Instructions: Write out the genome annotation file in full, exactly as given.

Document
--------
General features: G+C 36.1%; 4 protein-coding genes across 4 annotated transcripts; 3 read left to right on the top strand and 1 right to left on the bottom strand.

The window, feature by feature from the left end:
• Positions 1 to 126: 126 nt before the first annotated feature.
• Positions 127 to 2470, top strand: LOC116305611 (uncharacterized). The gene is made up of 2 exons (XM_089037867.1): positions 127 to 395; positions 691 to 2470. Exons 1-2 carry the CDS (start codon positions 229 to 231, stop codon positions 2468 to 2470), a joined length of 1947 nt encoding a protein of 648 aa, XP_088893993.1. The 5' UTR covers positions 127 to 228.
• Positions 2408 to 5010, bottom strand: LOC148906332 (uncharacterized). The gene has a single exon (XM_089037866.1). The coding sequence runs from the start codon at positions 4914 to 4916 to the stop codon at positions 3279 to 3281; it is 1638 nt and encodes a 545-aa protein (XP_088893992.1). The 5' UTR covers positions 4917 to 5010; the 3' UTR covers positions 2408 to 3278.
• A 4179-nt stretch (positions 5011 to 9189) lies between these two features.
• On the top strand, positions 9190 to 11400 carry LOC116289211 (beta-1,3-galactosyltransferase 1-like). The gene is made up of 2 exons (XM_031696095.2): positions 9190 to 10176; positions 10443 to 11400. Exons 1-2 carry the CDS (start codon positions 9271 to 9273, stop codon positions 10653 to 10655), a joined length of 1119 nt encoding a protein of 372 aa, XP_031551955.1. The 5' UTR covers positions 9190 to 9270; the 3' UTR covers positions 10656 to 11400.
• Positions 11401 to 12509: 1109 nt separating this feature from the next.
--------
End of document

General features: G+C 36.1%; 4 protein-coding genes across 4 annotated transcripts; 3 read left to right on the top strand and 1 right to left on the bottom strand.

The window, feature by feature from the left end:
• Positions 1 to 126: 126 nt before the first annotated feature.
• Positions 127 to 2470, top strand: LOC116305611 (uncharacterized). The gene is made up of 2 exons (XM_089037867.1): positions 127 to 395; positions 691 to 2470. Exons 1-2 carry the CDS (start codon positions 229 to 231, stop codon positions 2468 to 2470), a joined length of 1947 nt encoding a protein of 648 aa, XP_088893993.1. The 5' UTR covers positions 127 to 228.
• Positions 2408 to 5010, bottom strand: LOC148906332 (uncharacterized). The gene has a single exon (XM_089037866.1). The coding sequence runs from the start codon at positions 4914 to 4916 to the stop codon at positions 3279 to 3281; it is 1638 nt and encodes a 545-aa protein (XP_088893992.1). The 5' UTR covers positions 4917 to 5010; the 3' UTR covers positions 2408 to 3278.
• A 4179-nt stretch (positions 5011 to 9189) lies between these two features.
• On the top strand, positions 9190 to 11400 carry LOC116289211 (beta-1,3-galactosyltransferase 1-like). The gene is made up of 2 exons (XM_031696095.2): positions 9190 to 10176; positions 10443 to 11400. Exons 1-2 carry the CDS (start codon positions 9271 to 9273, stop codon positions 10653 to 10655), a joined length of 1119 nt encoding a protein of 372 aa, XP_031551955.1. The 5' UTR covers positions 9190 to 9270; the 3' UTR covers positions 10656 to 11400.
• Positions 11401 to 12509: 1109 nt separating this feature from the next.